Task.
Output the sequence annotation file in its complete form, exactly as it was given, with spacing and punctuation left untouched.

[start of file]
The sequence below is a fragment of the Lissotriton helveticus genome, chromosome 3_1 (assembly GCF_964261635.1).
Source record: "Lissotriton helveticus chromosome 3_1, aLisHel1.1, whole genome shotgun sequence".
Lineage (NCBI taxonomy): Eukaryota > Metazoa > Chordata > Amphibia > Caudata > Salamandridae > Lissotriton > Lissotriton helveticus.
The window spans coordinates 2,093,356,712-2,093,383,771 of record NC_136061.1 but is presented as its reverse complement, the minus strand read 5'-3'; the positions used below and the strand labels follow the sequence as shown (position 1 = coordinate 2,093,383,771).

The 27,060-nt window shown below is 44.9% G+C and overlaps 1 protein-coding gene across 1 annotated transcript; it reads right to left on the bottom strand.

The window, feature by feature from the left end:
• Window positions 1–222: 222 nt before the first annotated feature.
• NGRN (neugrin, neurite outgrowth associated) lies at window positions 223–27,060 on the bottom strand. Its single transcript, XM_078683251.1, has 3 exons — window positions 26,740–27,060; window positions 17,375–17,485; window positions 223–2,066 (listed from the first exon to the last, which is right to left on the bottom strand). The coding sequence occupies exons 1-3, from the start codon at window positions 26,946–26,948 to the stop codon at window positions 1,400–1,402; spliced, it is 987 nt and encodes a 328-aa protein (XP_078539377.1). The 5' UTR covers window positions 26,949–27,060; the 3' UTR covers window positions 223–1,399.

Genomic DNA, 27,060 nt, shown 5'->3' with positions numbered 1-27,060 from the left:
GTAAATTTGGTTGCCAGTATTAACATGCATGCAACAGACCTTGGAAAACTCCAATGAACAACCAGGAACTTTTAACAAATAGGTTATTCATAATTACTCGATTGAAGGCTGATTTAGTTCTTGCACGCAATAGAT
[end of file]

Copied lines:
The sequence below is a fragment of the Lissotriton helveticus genome, chromosome 3_1 (assembly GCF_964261635.1).
Source record: "Lissotriton helveticus chromosome 3_1, aLisHel1.1, whole genome shotgun sequence".
Lineage (NCBI taxonomy): Eukaryota > Metazoa > Chordata > Amphibia > Caudata > Salamandridae > Lissotriton > Lissotriton helveticus.
The window spans coordinates 2,093,356,712-2,093,383,771 of record NC_136061.1 but is presented as its reverse complement, the minus strand read 5'-3'; the positions used below and the strand labels follow the sequence as shown (position 1 = coordinate 2,093,383,771).

The 27,060-nt window shown below is 44.9% G+C and overlaps 1 protein-coding gene across 1 annotated transcript; it reads right to left on the bottom strand.

The window, feature by feature from the left end:
• Window positions 1–222: 222 nt before the first annotated feature.
• NGRN (neugrin, neurite outgrowth associated) lies at window positions 223–27,060 on the bottom strand. Its single transcript, XM_078683251.1, has 3 exons — window positions 26,740–27,060; window positions 17,375–17,485; window positions 223–2,066 (listed from the first exon to the last, which is right to left on the bottom strand). The coding sequence occupies exons 1-3, from the start codon at window positions 26,946–26,948 to the stop codon at window positions 1,400–1,402; spliced, it is 987 nt and encodes a 328-aa protein (XP_078539377.1). The 5' UTR covers window positions 26,949–27,060; the 3' UTR covers window positions 223–1,399.

Genomic DNA, 27,060 nt, shown 5'->3' with positions numbered 1-27,060 from the left:
GTAAATTTGGTTGCCAGTATTAACATGCATGCAACAGACCTTGGAAAACTCCAATGAACAACCAGGAACTTTTAACAAATAGGTTATTCATAATTACTCGATTGAAGGCTGATTTAGTTCTTGCACGCAATAGAT